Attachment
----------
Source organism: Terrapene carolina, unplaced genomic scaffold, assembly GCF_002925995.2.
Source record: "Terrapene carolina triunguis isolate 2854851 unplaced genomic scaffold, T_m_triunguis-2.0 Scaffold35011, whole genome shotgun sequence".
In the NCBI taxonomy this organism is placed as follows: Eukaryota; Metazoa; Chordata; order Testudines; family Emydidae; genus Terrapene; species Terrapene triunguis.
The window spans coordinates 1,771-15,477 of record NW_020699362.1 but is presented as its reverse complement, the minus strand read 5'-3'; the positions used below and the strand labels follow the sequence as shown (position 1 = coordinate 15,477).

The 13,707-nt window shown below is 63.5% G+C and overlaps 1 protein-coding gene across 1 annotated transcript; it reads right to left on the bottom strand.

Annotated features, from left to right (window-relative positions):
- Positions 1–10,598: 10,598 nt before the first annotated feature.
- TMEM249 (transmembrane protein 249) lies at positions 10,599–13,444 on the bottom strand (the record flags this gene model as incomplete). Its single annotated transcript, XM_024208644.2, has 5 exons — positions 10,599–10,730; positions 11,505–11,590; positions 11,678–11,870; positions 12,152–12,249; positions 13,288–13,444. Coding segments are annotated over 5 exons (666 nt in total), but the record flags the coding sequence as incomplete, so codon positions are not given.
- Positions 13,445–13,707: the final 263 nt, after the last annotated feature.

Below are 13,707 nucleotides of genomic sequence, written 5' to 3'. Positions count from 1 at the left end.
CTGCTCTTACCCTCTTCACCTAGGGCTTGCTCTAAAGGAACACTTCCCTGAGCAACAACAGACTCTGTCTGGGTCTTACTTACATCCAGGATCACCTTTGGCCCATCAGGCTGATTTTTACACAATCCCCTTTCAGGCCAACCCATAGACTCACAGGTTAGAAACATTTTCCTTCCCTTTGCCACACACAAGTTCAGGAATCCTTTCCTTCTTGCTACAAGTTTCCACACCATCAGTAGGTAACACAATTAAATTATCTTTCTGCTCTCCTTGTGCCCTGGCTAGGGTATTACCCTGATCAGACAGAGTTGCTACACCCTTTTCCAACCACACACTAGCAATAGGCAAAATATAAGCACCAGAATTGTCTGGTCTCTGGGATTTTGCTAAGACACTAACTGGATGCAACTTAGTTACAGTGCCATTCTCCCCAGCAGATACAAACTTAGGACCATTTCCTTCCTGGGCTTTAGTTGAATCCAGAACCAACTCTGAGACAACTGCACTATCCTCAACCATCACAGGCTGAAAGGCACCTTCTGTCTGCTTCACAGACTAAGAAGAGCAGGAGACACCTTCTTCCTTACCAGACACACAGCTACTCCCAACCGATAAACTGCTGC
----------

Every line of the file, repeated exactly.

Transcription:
Source organism: Terrapene carolina, unplaced genomic scaffold, assembly GCF_002925995.2.
Source record: "Terrapene carolina triunguis isolate 2854851 unplaced genomic scaffold, T_m_triunguis-2.0 Scaffold35011, whole genome shotgun sequence".
In the NCBI taxonomy this organism is placed as follows: Eukaryota; Metazoa; Chordata; order Testudines; family Emydidae; genus Terrapene; species Terrapene triunguis.
The window spans coordinates 1,771-15,477 of record NW_020699362.1 but is presented as its reverse complement, the minus strand read 5'-3'; the positions used below and the strand labels follow the sequence as shown (position 1 = coordinate 15,477).

The 13,707-nt window shown below is 63.5% G+C and overlaps 1 protein-coding gene across 1 annotated transcript; it reads right to left on the bottom strand.

Annotated features, from left to right (window-relative positions):
- Positions 1–10,598: 10,598 nt before the first annotated feature.
- TMEM249 (transmembrane protein 249) lies at positions 10,599–13,444 on the bottom strand (the record flags this gene model as incomplete). Its single annotated transcript, XM_024208644.2, has 5 exons — positions 10,599–10,730; positions 11,505–11,590; positions 11,678–11,870; positions 12,152–12,249; positions 13,288–13,444. Coding segments are annotated over 5 exons (666 nt in total), but the record flags the coding sequence as incomplete, so codon positions are not given.
- Positions 13,445–13,707: the final 263 nt, after the last annotated feature.

Below are 13,707 nucleotides of genomic sequence, written 5' to 3'. Positions count from 1 at the left end.
CTGCTCTTACCCTCTTCACCTAGGGCTTGCTCTAAAGGAACACTTCCCTGAGCAACAACAGACTCTGTCTGGGTCTTACTTACATCCAGGATCACCTTTGGCCCATCAGGCTGATTTTTACACAATCCCCTTTCAGGCCAACCCATAGACTCACAGGTTAGAAACATTTTCCTTCCCTTTGCCACACACAAGTTCAGGAATCCTTTCCTTCTTGCTACAAGTTTCCACACCATCAGTAGGTAACACAATTAAATTATCTTTCTGCTCTCCTTGTGCCCTGGCTAGGGTATTACCCTGATCAGACAGAGTTGCTACACCCTTTTCCAACCACACACTAGCAATAGGCAAAATATAAGCACCAGAATTGTCTGGTCTCTGGGATTTTGCTAAGACACTAACTGGATGCAACTTAGTTACAGTGCCATTCTCCCCAGCAGATACAAACTTAGGACCATTTCCTTCCTGGGCTTTAGTTGAATCCAGAACCAACTCTGAGACAACTGCACTATCCTCAACCATCACAGGCTGAAAGGCACCTTCTGTCTGCTTCACAGACTAAGAAGAGCAGGAGACACCTTCTTCCTTACCAGACACACAGCTACTCCCAACCGATAAACTGCTGC